Meta Platforms ended 2021 with more VR headsets running Quest’s system software than any other headset maker.
Will that be the case again in 2022? If so, for how many years into the future is Quest likely to be the gateway to VR and AR for the vast majority of people everywhere? And why did Facebook become Meta Platforms near the end of 2021?
“Mark Zuckerberg has decided it’s time to build the metaverse,” Doom programmer John Carmack told an audience in October.
What is the metaverse? I could cite its origin from the book Snow Crash but ultimately the word means whatever Zuckerberg wants it to mean. He owns Meta.com, likely has millions more Meta headsets in the market right now than the nearest competitor, and told investors he’ll spend more than $100 billion in the next decade working to make “Meta Platforms” a leader in the next generation of personal computing. The “metaverse” is an “embodied internet”, he says, but it is also what he’s calling a fairly broad effort to align public perception with the long-term vision in his head for the company he wants to build.
This is some of the context for that comment from Carmack. He’s an expert technical mind who is now working on, as Wikipedia defines it, “Artificial General Intelligence” or the “hypothetical ability of an intelligent agent to understand or learn any intellectual task that a human being can.” Before that, he was a rocket scientist and then became a key part of Oculus. He’s independently wealthy, so he can do whatever he wants, and he’s convinced that if someone builds something like Skynet they can still “shove the AI in a gym locker if necessary.”
“The AI can’t ‘escape’, because the execution environments are going to be specialized — it isn’t going to run a fragment on your cell phone,” Carmack wrote in November.
And still, despite this focus, he uses some of his time as “Consulting CTO Oculus VR” to advise Meta’s incoming CTO Andrew Bosworth in the way Sherlock Holmes advised Scotland Yard on difficult cases. Put another way, Doomguy doesn’t need more money and he has bigger fish to fry than Facebook or Zuckerberg. So here he is addressing the moment in time for Facebook, Oculus, and Meta:
“But, you know, here we are” pic.twitter.com/gfKrYAGhHp
— Ian Hamilton 🚘 GDC 2023 (@hmltn) October 29, 2021
I appreciate this comment as a key one to remember from 2021 because Carmack’s “here we are” comes at the moment when so many people first hear the full vision Zuckerberg is pitching for Meta.
2022: A Key Year In Personal Computing
Zuckerberg was born around the time of the first mass market personal computers. During his infancy, people were starting to buy hefty boxes they put on their desks that made it possible to accomplish any number of tasks, from playing games to writing stories. He was just a kid when people started hooking these boxes up to the Internet in large numbers and using them to look up information or connect to people in real-time. And when Zuckerberg started Facebook in 2004, not everyone had cell phones.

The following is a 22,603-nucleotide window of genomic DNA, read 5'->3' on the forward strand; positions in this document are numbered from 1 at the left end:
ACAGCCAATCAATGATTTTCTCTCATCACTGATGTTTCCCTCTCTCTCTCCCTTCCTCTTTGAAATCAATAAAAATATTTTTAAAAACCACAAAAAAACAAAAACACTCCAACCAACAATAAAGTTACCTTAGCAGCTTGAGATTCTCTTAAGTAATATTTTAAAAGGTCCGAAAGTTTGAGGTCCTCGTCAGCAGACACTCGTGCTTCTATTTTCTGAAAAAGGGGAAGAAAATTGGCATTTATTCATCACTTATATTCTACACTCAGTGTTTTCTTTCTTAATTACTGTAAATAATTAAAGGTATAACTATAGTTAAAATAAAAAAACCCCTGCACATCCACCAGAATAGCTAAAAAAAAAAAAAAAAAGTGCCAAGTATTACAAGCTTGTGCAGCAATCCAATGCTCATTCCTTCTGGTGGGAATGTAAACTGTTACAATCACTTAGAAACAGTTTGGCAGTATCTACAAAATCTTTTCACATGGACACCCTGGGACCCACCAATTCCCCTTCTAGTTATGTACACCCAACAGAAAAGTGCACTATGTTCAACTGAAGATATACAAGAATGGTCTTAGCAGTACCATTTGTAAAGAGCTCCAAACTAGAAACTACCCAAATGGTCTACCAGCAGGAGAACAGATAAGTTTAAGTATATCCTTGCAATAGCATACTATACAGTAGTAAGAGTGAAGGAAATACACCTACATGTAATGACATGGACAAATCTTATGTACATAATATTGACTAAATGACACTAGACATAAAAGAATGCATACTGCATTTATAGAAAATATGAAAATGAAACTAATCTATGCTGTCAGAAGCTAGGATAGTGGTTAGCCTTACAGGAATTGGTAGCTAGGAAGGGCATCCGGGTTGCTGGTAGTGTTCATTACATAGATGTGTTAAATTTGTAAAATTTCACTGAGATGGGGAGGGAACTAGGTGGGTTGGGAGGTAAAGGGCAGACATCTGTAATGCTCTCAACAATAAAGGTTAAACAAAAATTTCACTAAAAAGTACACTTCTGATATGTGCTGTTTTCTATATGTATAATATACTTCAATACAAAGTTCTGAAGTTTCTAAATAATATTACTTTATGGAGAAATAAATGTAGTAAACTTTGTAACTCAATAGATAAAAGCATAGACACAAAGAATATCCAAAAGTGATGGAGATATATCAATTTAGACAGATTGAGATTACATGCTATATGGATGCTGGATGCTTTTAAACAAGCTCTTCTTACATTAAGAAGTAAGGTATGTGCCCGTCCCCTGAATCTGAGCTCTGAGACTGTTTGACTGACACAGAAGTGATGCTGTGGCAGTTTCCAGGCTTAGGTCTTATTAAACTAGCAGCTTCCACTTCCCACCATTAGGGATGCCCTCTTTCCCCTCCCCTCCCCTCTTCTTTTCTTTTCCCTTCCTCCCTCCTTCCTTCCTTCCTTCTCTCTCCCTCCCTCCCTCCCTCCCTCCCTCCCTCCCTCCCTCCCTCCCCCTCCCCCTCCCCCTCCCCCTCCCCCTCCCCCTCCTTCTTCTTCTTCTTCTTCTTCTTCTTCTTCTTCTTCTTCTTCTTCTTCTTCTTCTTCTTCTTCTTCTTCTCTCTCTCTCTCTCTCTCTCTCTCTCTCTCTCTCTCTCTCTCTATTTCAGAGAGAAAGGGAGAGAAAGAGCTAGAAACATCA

How different was person-to-person communication in 2004?
“Cingular and Verizon sell entry-level packs of 100 messages for $2.99 a month, and T-Mobile offers 300 for that price,” a NY Times article dated from that time listed. If you wanted to send photos to a friend it cost a lot more. “Verizon’s price is 25 cents apiece, but it also deducts the time it takes to send or receive messages from the voice minutes on the customer’s calling plan.”
Apple’s iPhone and Google’s Android obviously helped change that from about 2008 onward. Since then we’ve been living in a world where some of the rules are established by iOS and Android. For example, if you wanted to publish a high-quality app on one of their devices you typically pay 30 percent to Apple or Google’s platform and agree to abide by its rules. This is one of the key paradigms of personal computing that shaped Facebook. A free website for college kids to connect with friends grew into the largest most easily searchable database of humans on the planet, and Zuckerberg’s path to growth went the way it did partially because Facebook was born into a platform war waged at least one layer above it.
Handing over 30% of a sale to a popular platform’s only storefront certainly allows plenty of new ideas to flourish, but it also carves out an obvious advantage for the platform itself and forces new platforms to pick other paths to the future. And anytime the people running the platform see an opportunity for a competing service they have a margin allowing them to do it cheaper. The 30% rule can also be lightly (or selectively) enforced in private under the guise of fairness to other developers, and failing that, there’s a very straightforward path to removal from the platform. Just download Epic’s Fortnite from the Apple App Store to see how that rule is playing out.
Meta can be seen as Mark Zuckerberg’s effort to level the playing field with Apple, Google, and others. Over the past 7 years, Facebook built, sold, shipped, updated and ended either support or game development for three different VR platforms already — Gear VR, Oculus Go, and Rift. Zuckerberg moves fast. If you have an original Oculus Quest from 2019 you’re already feeling the pinch of obsolescence. Even if you bought an entry-level Quest 2 before July of 2021 you might be feeling a little outdated already. That 64GB headset provides just enough storage for Medal of Honor and little else. Yes, Zuckerberg moves fast, so fast that he’s left behind millions of early adopters who bought an Oculus-powered headset that was part of a platform Meta has since moved its focus away from.
Next up is project “Cambria”, which Zuckerberg said:
“This isn’t the next Quest, it’s gonna be compatible with Quest, but Cambria will be a completely new advanced and high-end product, and it’ll be at the higher end of the price spectrum too. Our plan here is to keep building out this product line to release our most advanced technology before we can hit the price points that we target with Quest.”
Is Meta’s Cambria headset a new platform?
Based on the comment above we know Cambria will run Quest apps, but perhaps with some new APIs that serve as extensions for existing ones?
Meta released avatars, for example, which can be used across not just Meta headsets but SteamVR headsets as well. Cambria will animate avatars like these with a real-time stream of its wearer’s actual facial expressions. That sounds interesting, but how do I turn it off? What if I don’t want my expressions cast over the internet? What if I don’t want them sensed by my headset at all?